What You Need to Know about Project Server 2010 Service Pack 1, Part 1

What You Need to Know about Project Server 2010 Service Pack 1, Part 1

Notes:

  • Observe the limitations of PWA project planning & scheduling capabilities; for example, don’t expect it to handle complex dependency management within or across projects. Use Project Professional as appropriate.
  • Available with both SP1 and the June 2011 CU.

5. Auto Publish Approved Task Updates

Pre-SP1, if you had a rule set up to accept the task updates automatically, you then had to manually publish the updates/project or you needed code to launch an event to automate this process. SP1 introduces a new enhancement for automatically publishing approved task updates.

What You Need to Know about Project Server 2010 Service Pack 1, Part 1

Notes:

  • June 2011 CU has a further fix.
  • Available with both SP1 and the June 2011 CU.

6. Site Recycle Bin

Ever accidentally deleted a site and wished you could recover it? The SharePoint RTM version has recycle bins at site and site collection levels that allow users to recover all deleted items contained within a site. If, however, a site is deleted, you needed to rely on a SQL database backup to be restored and recover the site. Going the hard way would have involved your IT and SQL DBA teams. Oops!

With SP1, the site collection (SC) Recycle Bin capability has been enhanced to enable recovery of deleted sites in addition to other deleted items you could recover before.

What You Need to Know about Project Server 2010 Service Pack 1, Part 1

What You Need to Know about Project Server 2010 Service Pack 1, Part 1

What You Need to Know about Project Server 2010 Service Pack 1, Part 1

What You Need to Know about Project Server 2010 Service Pack 1, Part 1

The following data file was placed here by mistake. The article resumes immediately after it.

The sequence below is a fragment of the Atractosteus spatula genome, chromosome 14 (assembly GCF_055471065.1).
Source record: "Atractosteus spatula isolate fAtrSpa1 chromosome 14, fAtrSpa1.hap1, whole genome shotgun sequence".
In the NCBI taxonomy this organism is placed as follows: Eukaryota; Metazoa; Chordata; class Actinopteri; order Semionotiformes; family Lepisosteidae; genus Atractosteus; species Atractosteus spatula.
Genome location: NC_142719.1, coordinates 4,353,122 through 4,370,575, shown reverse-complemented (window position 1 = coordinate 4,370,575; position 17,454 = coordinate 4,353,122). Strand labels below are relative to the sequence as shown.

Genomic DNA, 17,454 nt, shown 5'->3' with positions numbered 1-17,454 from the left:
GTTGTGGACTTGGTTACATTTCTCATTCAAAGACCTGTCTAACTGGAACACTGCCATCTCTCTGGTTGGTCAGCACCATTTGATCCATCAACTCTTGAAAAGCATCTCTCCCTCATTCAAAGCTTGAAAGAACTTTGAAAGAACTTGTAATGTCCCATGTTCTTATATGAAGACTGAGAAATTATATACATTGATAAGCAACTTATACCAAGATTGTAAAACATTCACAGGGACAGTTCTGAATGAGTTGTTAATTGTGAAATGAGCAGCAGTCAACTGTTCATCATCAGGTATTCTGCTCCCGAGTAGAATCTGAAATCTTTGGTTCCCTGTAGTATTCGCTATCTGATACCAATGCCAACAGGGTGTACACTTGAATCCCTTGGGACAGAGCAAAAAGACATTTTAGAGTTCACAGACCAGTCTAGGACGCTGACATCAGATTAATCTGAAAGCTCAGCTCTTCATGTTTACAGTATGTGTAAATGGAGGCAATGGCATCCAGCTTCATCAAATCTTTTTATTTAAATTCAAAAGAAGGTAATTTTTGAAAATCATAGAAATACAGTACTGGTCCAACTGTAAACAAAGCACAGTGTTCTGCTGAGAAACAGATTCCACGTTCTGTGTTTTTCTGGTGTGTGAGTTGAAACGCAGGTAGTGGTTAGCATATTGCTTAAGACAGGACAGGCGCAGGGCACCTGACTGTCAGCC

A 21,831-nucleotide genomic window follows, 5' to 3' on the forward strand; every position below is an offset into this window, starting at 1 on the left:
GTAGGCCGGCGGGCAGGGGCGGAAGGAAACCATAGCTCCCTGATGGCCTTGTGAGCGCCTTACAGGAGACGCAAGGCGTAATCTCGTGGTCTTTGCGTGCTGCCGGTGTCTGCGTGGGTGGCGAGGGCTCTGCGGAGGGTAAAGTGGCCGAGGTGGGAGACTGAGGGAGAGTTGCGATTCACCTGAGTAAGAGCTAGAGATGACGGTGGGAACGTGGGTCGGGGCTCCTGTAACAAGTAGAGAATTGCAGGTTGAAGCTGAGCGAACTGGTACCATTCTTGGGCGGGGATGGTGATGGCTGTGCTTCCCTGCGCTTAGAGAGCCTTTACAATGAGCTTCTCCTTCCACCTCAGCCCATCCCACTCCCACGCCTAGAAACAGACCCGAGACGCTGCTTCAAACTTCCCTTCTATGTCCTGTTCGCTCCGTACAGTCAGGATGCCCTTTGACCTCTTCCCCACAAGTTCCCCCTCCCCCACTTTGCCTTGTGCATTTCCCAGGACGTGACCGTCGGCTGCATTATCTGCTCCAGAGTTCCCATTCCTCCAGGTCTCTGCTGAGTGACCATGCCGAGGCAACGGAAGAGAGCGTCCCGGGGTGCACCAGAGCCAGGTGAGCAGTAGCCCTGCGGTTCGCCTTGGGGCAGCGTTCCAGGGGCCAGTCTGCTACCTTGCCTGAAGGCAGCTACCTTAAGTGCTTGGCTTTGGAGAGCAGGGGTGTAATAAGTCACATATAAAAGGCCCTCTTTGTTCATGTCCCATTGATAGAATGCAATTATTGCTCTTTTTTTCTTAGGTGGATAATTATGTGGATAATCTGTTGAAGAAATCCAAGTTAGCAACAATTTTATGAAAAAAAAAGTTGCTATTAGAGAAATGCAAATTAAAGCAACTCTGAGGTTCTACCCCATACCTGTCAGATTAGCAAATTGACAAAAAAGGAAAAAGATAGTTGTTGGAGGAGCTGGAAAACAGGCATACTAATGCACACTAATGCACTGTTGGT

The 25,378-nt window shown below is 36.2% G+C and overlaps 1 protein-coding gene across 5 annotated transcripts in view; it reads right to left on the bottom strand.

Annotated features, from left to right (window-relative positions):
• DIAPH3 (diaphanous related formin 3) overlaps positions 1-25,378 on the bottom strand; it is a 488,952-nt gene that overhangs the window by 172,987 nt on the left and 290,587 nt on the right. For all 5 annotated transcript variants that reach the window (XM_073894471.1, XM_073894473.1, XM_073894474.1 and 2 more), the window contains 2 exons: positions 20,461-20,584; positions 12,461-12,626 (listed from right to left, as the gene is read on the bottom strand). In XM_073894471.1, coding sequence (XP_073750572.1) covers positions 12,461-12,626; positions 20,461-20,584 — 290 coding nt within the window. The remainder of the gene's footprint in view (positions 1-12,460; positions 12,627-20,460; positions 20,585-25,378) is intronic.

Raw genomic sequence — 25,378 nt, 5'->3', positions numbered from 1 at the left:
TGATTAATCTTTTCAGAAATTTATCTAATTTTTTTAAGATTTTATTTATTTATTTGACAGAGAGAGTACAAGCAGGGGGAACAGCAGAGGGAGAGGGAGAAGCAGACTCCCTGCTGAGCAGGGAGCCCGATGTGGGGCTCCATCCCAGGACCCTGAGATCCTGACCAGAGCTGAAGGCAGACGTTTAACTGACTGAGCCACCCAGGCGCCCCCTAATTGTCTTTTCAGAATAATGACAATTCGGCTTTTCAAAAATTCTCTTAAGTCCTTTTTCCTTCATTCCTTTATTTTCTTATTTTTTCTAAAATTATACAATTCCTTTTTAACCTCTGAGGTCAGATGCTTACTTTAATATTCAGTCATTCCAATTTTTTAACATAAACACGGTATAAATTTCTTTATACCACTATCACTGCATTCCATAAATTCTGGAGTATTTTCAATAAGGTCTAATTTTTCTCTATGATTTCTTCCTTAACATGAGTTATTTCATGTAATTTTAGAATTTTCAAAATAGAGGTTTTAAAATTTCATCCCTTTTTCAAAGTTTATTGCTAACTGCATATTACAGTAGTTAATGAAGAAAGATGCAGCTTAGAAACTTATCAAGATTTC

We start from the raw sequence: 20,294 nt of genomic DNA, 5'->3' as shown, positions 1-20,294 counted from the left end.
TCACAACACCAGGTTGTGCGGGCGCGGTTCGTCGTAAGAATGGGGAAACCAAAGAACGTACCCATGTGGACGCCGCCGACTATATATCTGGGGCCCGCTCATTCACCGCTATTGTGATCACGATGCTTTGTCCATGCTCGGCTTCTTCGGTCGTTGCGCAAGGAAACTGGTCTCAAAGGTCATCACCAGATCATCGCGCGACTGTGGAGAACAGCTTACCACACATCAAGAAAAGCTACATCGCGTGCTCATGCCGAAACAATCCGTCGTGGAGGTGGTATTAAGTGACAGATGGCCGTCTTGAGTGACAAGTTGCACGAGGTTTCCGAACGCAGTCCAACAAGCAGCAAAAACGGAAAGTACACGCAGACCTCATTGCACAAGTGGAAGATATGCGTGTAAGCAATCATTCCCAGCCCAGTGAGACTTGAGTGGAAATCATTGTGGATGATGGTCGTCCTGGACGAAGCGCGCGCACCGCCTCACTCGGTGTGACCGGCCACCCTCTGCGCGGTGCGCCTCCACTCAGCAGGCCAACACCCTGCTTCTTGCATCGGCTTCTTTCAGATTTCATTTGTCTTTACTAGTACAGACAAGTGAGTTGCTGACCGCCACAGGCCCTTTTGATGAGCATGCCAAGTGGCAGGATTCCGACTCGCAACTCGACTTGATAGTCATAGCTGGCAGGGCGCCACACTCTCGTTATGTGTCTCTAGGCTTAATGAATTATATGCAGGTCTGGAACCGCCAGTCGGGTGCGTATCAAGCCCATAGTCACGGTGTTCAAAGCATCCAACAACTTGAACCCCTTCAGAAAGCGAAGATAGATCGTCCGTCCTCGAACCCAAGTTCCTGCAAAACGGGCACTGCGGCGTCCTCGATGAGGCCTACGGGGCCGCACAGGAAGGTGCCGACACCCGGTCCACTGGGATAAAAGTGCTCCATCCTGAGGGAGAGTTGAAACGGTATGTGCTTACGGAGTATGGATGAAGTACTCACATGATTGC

Notes:

  • Remember: This is a SharePoint enhancement. Project Server administrators still need to take care when deleting associated SharePoint sites via the Project Server interface as these deleted sites won’t be captured by the SC Recycle Bin. You may wish to manually do this via SharePoint Site Settings, which would give you the option to restore from the Recycle Bin should the need arise.
  • By default, items in the Recycle Bin are deleted automatically after 30 days. Regardless of whether or not an item is sent to the user’s Recycle Bin or to the Site Collection Recycle Bin, items are deleted automatically after the number of days that the central administrator has specified.
  • Available with both SP1 and the June 2011 CU.

7. Site Storage Metrics

This new feature provides an overview of the storage being used by the sites and folders within a Site Collection. It allows administrators to see which sites are storing too much data or which sites are breaching their quota and need archiving.

What You Need to Know about Project Server 2010 Service Pack 1, Part 1

Notes:

  • This feature is available to Collection Administrators only.
  • Available with both SP1 and the June 2011 CU.

In my next article, I’ll lay out a basic plan for you to follow in implementing Service Pack 1.